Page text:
Mark and kids,
I am safely here in Melut. The boat trip down the Nile was beautiful but long-about 4 hours. But I saw several barges packed with people and I was glad I was not on one of them (think very big iron canoe -sitting about three inches from the water packed with people and sacks of grain). I hear it takes them 11-12 hours to make the trip.
The base here at Melut reminds me A LOT of Luampa in Zambia except they do have electricity and water. There is a small concrete building with two classrooms which is the Gideon Theological College. And down different paths in the tall grass are the missionary houses. Very simple and sparse. Not much indoor plumbing really. They sit right beside the Nile river, which makes for great views from their porches. There is a small fence between us and the water. Which is probably good -I saw a huge croc on the way down.
The students are from many tribes. Their tukols are interspersed on the other side of the base, along with a workshed. All of it sort of blends together and missionaries can easily go out their door and walk about 50 meters to a couple of tukols to visit. The Sudanese frequently drop by to visit the missionaries as they wash their clothes or cut the long grass. Our folks are doing great with language learning! I am so proud of them!!
As it was for us in Luampa, a lot of time necessarily is spent on basic living/ survival. They are making it as comfortable as possible. I am staying with a missionary nurse. She has a small house. The shower consists of a small concrete room with a shower bag that we hoist up with a rope system she contrived. Everyone except one family has outdoor pit latrines and outdoor makeshift bucket showers. (Theirs is indoor).
My hostess let me know right away that she has a bat problem and showed me the bat guano coming from the ceiling in places. As I got in bed last night, I made sure to tuck my mosquito net in all around the edges of the bed! Sure enough, the little bat came in around midnight and swooped all around the room. But I felt fine as long as my net was tucked in.
There are plenty of bugs and mosquitos here. And even though it is not dry season, it is still pretty hot. I am kind of hoping to see a thunderstorm while I am here because they say it is eerily beautiful on the Nile.
I have been able to tour the “campus” and visit the Sudanese women (who are the wives of the students). I brought pictures of my family and they are very impressed with my five children! They insist that I must be real Sudanese not a white woman with so many children -ha!
But most of my time is spent with the missionary ladies and the kids. On Saturday the kids are going to put on a homeschool presentation for all of us. So on my first day, after having a nice cup of coffee and a quiet time by the Nile,I watched the MKs prepare their song and speeches. Then I gave out the stickers and sticker books I brought for each of them. Then I visited one of our families and played with their 2 year old daughter. She is really taken with me and now calls out “Auntie ‘Tacey!! Where are you Auntie ‘Tacey?” so that I will come and play with her and her dolly some more. We were making “soup” out of grass and leaves and feeding the baby.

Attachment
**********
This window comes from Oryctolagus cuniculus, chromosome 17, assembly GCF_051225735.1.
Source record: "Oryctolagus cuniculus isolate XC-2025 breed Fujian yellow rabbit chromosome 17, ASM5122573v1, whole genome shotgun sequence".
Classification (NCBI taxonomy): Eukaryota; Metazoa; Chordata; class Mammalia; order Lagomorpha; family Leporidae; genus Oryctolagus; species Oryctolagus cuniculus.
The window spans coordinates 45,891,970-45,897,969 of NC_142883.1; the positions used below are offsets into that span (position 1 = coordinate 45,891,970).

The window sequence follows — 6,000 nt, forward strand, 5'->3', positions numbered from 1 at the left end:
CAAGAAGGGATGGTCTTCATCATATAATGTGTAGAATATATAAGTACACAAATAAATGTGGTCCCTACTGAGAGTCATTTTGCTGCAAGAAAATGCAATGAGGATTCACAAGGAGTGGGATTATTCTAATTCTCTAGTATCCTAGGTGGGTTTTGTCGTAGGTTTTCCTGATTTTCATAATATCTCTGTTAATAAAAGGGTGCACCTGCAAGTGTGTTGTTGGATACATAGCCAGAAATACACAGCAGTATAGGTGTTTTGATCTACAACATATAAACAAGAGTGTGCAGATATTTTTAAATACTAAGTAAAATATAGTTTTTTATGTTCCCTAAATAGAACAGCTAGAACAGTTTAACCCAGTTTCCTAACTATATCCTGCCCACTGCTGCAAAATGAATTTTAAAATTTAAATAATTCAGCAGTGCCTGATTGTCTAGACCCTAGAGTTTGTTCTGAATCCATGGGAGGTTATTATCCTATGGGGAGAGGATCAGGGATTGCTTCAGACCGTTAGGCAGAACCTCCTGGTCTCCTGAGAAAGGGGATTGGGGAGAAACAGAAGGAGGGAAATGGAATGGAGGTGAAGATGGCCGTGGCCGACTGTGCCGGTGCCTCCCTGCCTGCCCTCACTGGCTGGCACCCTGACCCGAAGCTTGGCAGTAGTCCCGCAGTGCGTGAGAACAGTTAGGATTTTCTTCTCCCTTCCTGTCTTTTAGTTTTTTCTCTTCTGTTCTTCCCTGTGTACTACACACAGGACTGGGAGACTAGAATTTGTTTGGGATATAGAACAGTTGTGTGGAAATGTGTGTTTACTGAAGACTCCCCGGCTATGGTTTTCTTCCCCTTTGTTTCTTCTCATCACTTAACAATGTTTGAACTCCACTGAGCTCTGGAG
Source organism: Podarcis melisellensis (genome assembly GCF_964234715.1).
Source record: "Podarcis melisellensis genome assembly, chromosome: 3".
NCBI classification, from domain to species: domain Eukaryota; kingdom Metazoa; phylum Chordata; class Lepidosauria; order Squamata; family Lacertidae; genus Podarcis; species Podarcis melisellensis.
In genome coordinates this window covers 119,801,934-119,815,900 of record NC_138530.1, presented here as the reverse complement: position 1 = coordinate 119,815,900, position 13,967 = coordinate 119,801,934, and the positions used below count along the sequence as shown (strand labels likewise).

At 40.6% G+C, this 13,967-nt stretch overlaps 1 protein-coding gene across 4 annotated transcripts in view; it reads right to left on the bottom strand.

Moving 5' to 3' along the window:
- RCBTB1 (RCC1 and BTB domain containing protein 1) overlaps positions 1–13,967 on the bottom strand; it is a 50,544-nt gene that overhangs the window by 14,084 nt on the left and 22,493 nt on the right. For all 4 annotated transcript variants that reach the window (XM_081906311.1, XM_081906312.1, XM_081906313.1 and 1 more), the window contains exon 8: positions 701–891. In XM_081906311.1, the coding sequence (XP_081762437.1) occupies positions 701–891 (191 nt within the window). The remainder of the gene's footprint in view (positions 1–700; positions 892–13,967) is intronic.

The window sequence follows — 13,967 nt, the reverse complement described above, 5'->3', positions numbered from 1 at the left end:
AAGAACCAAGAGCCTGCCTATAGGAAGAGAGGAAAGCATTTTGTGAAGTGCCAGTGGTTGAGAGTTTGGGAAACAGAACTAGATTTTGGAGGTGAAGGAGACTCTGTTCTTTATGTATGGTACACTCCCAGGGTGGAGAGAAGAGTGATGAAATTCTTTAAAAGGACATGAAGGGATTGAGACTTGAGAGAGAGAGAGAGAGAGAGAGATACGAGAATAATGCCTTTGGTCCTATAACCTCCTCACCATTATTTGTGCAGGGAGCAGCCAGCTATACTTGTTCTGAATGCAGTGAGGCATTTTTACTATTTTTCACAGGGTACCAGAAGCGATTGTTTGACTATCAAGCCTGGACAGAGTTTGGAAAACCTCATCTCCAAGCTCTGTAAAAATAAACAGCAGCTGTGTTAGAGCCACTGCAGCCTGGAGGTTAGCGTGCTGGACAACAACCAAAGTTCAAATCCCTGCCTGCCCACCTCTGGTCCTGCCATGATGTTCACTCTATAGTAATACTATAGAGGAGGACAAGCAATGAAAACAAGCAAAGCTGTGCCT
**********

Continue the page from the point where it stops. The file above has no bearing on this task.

I am also enjoying seeing the families’ homeschooling progress and to be able to visit with the Mommas and discuss ideas.
Today, I enjoyed more one on one time with the moms and then gave them a long break while Debbie and I helped all the MKs with a special lapbooking “unit study” on Ocean Animals that I brought along. What fun!!! And towards the end, some Sudanese boys decided to join us. It was amazing to hear one of our ten year old MKs, who is fluent in Arabic, explain the animals to his Sudanese friend.
On Saturday evening, I am meeting with all the missionary ladies for a special time of encouragement. So please pray for me that God will give me the “words to sustain the weary” (Isaiah 50:4).
When I first arrived here on Wednesday, I felt such a homesickness for Zambia wash over me -especially for those early days at Luampa. I know that sounds crazy. But I could not help but wish I could do it all over again, knowing what I know now. I envy the missionary women here in some ways – to be able to sit at the fire with the African ladies, to speak their language, even to live such a simple, uncomplicated life and to raise their children here- But there is plenty not to envy , the extreme heat, the sparse living conditions, the dangers of illness, the lack of fellowship (because even if you have other missionaries around you, you don’t always feel close to them), and the pit latrines!!
I know that our season of life is different now and there is no going back to those days. And I am sure that by the time we take a boat out of here next Tuesday I will be ready! Of course we will spend another night in Malakal (another pit latrine and bucket bath) before we get to Juba where we can sit on a real toilet (and a take a shower -though cold). And then when I get to Nairobi and sleep in my own bed, use my real toilet and take a hot shower, I will be soooo thankful! AndI will really be happy to give my peeps a BIG HUG!! I miss you all so much.. I am not sorry I came. The women keep telling me how happy they are that I am here, and I know they mean it. So I know God has a purpose in it. Keep praying that His purpose will be fulfilled. I love you little family!
Mark and kids,